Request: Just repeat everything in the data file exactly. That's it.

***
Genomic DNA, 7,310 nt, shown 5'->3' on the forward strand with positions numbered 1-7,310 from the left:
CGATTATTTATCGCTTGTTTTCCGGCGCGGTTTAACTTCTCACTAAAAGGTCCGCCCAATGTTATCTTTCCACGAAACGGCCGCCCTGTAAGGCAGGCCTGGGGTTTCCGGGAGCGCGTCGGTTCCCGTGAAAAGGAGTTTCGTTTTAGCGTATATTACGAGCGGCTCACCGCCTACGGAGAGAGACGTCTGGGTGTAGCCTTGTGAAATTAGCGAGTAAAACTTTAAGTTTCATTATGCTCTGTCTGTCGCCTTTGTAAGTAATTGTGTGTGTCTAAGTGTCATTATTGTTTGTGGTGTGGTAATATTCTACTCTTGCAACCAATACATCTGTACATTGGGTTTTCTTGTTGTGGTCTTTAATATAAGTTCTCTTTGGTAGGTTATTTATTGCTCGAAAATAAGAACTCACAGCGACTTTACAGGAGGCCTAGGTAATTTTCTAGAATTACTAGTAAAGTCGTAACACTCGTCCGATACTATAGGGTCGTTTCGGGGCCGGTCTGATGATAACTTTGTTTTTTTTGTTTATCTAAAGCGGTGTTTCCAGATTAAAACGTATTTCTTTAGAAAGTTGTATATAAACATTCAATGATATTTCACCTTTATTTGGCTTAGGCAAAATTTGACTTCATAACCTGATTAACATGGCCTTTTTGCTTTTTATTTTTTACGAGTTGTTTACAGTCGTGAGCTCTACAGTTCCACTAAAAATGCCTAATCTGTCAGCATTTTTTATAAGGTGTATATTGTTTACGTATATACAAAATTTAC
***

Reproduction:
Genomic DNA, 7,310 nt, shown 5'->3' on the forward strand with positions numbered 1-7,310 from the left:
CGATTATTTATCGCTTGTTTTCCGGCGCGGTTTAACTTCTCACTAAAAGGTCCGCCCAATGTTATCTTTCCACGAAACGGCCGCCCTGTAAGGCAGGCCTGGGGTTTCCGGGAGCGCGTCGGTTCCCGTGAAAAGGAGTTTCGTTTTAGCGTATATTACGAGCGGCTCACCGCCTACGGAGAGAGACGTCTGGGTGTAGCCTTGTGAAATTAGCGAGTAAAACTTTAAGTTTCATTATGCTCTGTCTGTCGCCTTTGTAAGTAATTGTGTGTGTCTAAGTGTCATTATTGTTTGTGGTGTGGTAATATTCTACTCTTGCAACCAATACATCTGTACATTGGGTTTTCTTGTTGTGGTCTTTAATATAAGTTCTCTTTGGTAGGTTATTTATTGCTCGAAAATAAGAACTCACAGCGACTTTACAGGAGGCCTAGGTAATTTTCTAGAATTACTAGTAAAGTCGTAACACTCGTCCGATACTATAGGGTCGTTTCGGGGCCGGTCTGATGATAACTTTGTTTTTTTTGTTTATCTAAAGCGGTGTTTCCAGATTAAAACGTATTTCTTTAGAAAGTTGTATATAAACATTCAATGATATTTCACCTTTATTTGGCTTAGGCAAAATTTGACTTCATAACCTGATTAACATGGCCTTTTTGCTTTTTATTTTTTACGAGTTGTTTACAGTCGTGAGCTCTACAGTTCCACTAAAAATGCCTAATCTGTCAGCATTTTTTATAAGGTGTATATTGTTTACGTATATACAAAATTTAC